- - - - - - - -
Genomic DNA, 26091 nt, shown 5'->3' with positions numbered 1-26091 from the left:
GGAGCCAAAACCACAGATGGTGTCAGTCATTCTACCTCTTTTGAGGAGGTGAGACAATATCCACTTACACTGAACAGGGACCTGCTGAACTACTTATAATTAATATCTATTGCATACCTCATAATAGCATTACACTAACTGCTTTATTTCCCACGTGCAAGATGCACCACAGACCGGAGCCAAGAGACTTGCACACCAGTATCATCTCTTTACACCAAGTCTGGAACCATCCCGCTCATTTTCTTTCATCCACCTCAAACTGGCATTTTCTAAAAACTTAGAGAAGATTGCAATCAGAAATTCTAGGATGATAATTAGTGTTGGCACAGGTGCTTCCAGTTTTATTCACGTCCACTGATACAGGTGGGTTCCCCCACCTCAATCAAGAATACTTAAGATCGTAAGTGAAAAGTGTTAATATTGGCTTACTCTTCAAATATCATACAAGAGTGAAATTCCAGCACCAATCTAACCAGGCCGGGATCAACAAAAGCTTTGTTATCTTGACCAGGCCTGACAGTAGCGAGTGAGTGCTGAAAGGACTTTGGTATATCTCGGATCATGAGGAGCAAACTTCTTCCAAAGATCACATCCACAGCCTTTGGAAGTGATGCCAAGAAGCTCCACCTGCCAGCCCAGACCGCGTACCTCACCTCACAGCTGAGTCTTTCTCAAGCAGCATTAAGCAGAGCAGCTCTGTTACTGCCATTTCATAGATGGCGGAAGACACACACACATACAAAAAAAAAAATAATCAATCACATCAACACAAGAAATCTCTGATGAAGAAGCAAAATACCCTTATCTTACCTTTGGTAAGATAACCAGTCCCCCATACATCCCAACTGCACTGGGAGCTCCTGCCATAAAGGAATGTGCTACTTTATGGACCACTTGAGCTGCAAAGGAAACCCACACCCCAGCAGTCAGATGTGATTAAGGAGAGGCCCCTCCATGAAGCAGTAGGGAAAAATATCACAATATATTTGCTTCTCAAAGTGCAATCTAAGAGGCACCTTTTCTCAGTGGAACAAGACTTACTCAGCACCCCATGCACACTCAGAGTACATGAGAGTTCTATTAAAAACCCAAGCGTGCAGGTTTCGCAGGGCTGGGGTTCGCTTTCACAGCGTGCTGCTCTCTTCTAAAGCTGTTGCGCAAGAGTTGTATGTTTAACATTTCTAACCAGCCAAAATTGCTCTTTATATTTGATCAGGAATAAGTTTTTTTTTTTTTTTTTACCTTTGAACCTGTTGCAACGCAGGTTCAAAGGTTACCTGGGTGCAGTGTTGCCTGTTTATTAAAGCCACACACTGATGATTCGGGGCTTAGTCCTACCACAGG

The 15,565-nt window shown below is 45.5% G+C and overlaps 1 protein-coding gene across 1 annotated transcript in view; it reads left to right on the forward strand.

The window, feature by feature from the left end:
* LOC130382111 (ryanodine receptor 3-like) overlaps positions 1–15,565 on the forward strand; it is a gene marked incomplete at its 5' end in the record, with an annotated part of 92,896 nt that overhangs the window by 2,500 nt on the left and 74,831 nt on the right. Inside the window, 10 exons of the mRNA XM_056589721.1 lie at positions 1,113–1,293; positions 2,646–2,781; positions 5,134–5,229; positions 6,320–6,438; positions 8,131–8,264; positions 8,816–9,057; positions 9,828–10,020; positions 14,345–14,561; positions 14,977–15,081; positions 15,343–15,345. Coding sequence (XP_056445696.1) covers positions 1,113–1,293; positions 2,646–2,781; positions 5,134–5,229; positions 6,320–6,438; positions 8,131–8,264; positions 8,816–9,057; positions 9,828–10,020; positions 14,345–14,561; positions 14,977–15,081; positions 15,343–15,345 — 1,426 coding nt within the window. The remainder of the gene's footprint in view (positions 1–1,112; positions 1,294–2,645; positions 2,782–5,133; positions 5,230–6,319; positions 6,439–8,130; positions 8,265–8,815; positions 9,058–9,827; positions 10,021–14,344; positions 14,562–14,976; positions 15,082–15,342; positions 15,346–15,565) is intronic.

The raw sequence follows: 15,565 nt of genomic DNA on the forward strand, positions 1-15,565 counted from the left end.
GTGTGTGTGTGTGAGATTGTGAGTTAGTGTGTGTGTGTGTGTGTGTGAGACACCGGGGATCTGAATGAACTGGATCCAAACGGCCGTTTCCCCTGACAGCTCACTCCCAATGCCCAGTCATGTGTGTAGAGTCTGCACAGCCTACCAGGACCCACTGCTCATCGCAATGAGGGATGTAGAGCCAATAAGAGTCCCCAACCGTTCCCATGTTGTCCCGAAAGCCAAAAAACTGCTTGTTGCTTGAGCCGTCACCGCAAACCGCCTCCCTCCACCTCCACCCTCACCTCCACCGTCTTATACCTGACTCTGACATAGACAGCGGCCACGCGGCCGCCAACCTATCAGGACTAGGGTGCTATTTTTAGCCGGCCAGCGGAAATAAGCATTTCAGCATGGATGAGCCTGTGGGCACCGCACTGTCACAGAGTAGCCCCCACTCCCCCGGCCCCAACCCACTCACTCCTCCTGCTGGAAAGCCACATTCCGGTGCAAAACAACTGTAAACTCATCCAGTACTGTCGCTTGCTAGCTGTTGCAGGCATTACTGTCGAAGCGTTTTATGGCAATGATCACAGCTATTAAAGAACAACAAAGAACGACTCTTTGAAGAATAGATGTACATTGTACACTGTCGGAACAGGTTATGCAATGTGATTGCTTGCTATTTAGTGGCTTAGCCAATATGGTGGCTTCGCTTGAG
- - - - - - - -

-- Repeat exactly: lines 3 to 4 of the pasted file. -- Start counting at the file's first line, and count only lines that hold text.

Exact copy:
The 15,565-nt window shown below is 45.5% G+C and overlaps 1 protein-coding gene across 1 annotated transcript in view; it reads left to right on the forward strand.

The window, feature by feature from the left end: